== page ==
On the Charts: Never issued as a single – to Lennon's eternal relief.
Lennon's Line: "I saw Bob Hope doing it once on the telly years ago; I just thanked God it wasn't one of mine," Lennon was quoted as saying in Blackbird: The Life and Times of Paul McCartney. David Sheff subsequently asked him who wrote "Rocky Raccoon." "Couldn't you guess?" Lennon fired back. "Would I go to all that trouble about Gideon's Bible and all that stuff?"


From: The While Album (1968)

The History: The result of a September 1968 jam session at Abbey Road, "Birthday" eventually became the opening song for the second half of the Beatles' self-titled 1968 double album. McCartney later gave Lennon credit for 50 percent of the song's composition in Many Years From Now.
On the Charts: Never released as a single.
Lennon's Line: "I think Paul wanted a song like '[Happy,] Happy Birthday Baby,' the old ’50s hit," he told Playboy. "It was a piece of garbage."


From: Let It Be (1970)

The History: "Dig a Pony" dated back to their original January 1969 sessions at Twickenham Film Studios, though the version on Let It Be was recorded during the rooftop concert later that month. For some reason, Spector edited out Lennon's opening line ("all I want is you"), which originally gave this song its title.
On the Charts: Never appeared as a single.
Lennon's Line: "It was literally a nonsense song," Lennon said in 1972. "You just take words and you stick them together, and you see if they have any meaning. Some of them do and some of them don't."


From: Let It Be (1970)

The History: It gave their final album its title, but "Let It Be" was actually part of The White Album era. Original work on the track was done on the song in January and April 1969, with final overdubs in January 1970 by Spector.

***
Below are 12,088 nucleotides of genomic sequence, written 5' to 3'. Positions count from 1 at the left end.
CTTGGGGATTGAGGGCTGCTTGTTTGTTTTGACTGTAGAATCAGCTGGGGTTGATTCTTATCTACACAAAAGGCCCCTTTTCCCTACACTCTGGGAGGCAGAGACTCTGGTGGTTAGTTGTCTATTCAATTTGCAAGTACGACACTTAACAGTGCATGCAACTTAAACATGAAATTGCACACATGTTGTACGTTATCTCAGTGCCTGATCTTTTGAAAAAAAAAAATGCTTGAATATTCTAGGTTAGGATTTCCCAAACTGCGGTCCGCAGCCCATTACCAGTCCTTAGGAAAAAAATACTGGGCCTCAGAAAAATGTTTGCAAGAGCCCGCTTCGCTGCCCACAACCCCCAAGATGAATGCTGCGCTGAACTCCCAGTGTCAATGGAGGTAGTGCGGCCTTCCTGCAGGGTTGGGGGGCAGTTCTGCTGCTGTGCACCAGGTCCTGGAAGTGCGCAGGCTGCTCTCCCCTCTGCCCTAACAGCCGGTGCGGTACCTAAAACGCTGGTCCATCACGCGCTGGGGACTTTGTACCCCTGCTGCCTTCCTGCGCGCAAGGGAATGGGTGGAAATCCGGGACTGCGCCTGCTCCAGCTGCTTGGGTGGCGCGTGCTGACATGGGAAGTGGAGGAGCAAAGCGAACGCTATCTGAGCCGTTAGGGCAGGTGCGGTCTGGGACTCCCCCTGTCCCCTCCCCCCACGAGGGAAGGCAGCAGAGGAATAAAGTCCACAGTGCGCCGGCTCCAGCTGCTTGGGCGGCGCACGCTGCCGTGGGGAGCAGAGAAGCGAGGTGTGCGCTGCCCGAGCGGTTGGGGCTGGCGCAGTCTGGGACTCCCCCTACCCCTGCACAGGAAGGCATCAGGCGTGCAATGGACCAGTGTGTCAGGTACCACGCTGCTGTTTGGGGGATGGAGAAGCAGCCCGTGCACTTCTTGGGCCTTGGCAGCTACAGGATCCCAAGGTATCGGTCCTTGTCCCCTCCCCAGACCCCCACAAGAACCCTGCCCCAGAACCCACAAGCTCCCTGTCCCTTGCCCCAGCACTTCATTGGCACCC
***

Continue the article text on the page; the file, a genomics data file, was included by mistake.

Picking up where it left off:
On the Charts: A No. 1 smash in the U.S., "Let It Be" was released with two different guitar solos: Harrison used a rotating Leslie on the single, and played in a more straight-forward manner on the album version.
Lennon's Line: "That's Paul. What can you say?" he told Sheff. "Nothing to do with the Beatles. It could've been Wings. I don't know what he's thinking when he writes 'Let It Be.'"


From: Abbey Road (1969)

The History: The second track in Abbey Road's lengthy medley of song fragments, "Sun King" was recorded back-to-back in July 1969 with the succeeding song, "Mean Mr. Mustard." The trembling guitar sound from Fleetwood Mac's "Albatross" influenced Harrison's intro; Lennon subsequently descends into gibberish that seems to combine elements of Spanish, Portuguese and Italian.
On the Charts: Never released as single, this song was originally called "Here Comes the Sun King," but the title was shortened after George submitted the similar-sounding "Here Comes the Sun."
Lennon's Line: "That's a piece of garbage I had around," he said in 1980.


From: Abbey Road (1969)

The History: Through composed during their time with the Maharishi, "Mean Mr. Mustard" sat around through sessions for The White Album and Let It Be before finally finding a home during the July 1969 sessions on Abbey Road. The song was inspired by a news item on a penny-pincher who reportedly concealed money in his rectum. An original reference to sister "Shirley" became "Pam," in order to link "Mean Mr. Mustard" with "Polythene Pam," the next Lennon track in the medley.
On the Charts: Never released as a single.
Lennon's Line: He described "Mean Mr. Mustard" to David Sheff as "a bit of crap that I wrote in India," adding that it was a "piece of garbage. I'd read somewhere in the newspaper about this mean guy who hid five-pound notes, not up his nose but somewhere else."